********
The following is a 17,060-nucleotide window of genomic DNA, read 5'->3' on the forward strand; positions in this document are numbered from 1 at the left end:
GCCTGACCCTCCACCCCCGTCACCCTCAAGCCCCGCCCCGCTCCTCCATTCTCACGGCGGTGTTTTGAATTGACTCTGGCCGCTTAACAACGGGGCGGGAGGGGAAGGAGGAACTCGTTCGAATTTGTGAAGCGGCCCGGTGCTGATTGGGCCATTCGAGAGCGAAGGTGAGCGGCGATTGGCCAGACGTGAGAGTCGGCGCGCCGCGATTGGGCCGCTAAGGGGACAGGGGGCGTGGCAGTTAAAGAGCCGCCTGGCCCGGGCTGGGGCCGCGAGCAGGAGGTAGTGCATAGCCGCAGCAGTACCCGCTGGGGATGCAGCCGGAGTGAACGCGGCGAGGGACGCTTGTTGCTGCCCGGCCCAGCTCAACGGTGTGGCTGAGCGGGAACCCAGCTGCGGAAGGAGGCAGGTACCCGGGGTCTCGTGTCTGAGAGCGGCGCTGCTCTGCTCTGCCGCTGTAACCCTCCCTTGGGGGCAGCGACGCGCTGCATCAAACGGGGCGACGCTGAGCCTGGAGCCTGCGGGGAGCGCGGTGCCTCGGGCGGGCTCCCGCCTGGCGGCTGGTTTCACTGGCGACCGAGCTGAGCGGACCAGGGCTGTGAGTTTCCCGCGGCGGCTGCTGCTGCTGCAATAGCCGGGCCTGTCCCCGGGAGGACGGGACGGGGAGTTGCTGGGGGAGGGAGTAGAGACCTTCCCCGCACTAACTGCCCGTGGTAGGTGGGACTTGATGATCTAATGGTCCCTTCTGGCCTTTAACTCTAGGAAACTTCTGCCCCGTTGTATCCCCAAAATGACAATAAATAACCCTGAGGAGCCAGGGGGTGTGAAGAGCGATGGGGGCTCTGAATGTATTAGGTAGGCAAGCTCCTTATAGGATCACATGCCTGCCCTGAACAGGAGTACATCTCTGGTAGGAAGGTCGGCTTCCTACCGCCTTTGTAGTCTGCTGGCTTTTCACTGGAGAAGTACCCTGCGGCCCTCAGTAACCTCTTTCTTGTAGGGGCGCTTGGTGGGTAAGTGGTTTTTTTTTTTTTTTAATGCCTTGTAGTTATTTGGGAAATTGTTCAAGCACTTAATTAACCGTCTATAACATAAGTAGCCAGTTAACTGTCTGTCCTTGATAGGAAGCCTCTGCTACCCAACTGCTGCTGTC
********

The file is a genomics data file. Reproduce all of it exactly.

The following is a 17,060-nucleotide window of genomic DNA, read 5'->3' on the forward strand; positions in this document are numbered from 1 at the left end:
GCCTGACCCTCCACCCCCGTCACCCTCAAGCCCCGCCCCGCTCCTCCATTCTCACGGCGGTGTTTTGAATTGACTCTGGCCGCTTAACAACGGGGCGGGAGGGGAAGGAGGAACTCGTTCGAATTTGTGAAGCGGCCCGGTGCTGATTGGGCCATTCGAGAGCGAAGGTGAGCGGCGATTGGCCAGACGTGAGAGTCGGCGCGCCGCGATTGGGCCGCTAAGGGGACAGGGGGCGTGGCAGTTAAAGAGCCGCCTGGCCCGGGCTGGGGCCGCGAGCAGGAGGTAGTGCATAGCCGCAGCAGTACCCGCTGGGGATGCAGCCGGAGTGAACGCGGCGAGGGACGCTTGTTGCTGCCCGGCCCAGCTCAACGGTGTGGCTGAGCGGGAACCCAGCTGCGGAAGGAGGCAGGTACCCGGGGTCTCGTGTCTGAGAGCGGCGCTGCTCTGCTCTGCCGCTGTAACCCTCCCTTGGGGGCAGCGACGCGCTGCATCAAACGGGGCGACGCTGAGCCTGGAGCCTGCGGGGAGCGCGGTGCCTCGGGCGGGCTCCCGCCTGGCGGCTGGTTTCACTGGCGACCGAGCTGAGCGGACCAGGGCTGTGAGTTTCCCGCGGCGGCTGCTGCTGCTGCAATAGCCGGGCCTGTCCCCGGGAGGACGGGACGGGGAGTTGCTGGGGGAGGGAGTAGAGACCTTCCCCGCACTAACTGCCCGTGGTAGGTGGGACTTGATGATCTAATGGTCCCTTCTGGCCTTTAACTCTAGGAAACTTCTGCCCCGTTGTATCCCCAAAATGACAATAAATAACCCTGAGGAGCCAGGGGGTGTGAAGAGCGATGGGGGCTCTGAATGTATTAGGTAGGCAAGCTCCTTATAGGATCACATGCCTGCCCTGAACAGGAGTACATCTCTGGTAGGAAGGTCGGCTTCCTACCGCCTTTGTAGTCTGCTGGCTTTTCACTGGAGAAGTACCCTGCGGCCCTCAGTAACCTCTTTCTTGTAGGGGCGCTTGGTGGGTAAGTGGTTTTTTTTTTTTTTTAATGCCTTGTAGTTATTTGGGAAATTGTTCAAGCACTTAATTAACCGTCTATAACATAAGTAGCCAGTTAACTGTCTGTCCTTGATAGGAAGCCTCTGCTACCCAACTGCTGCTGTC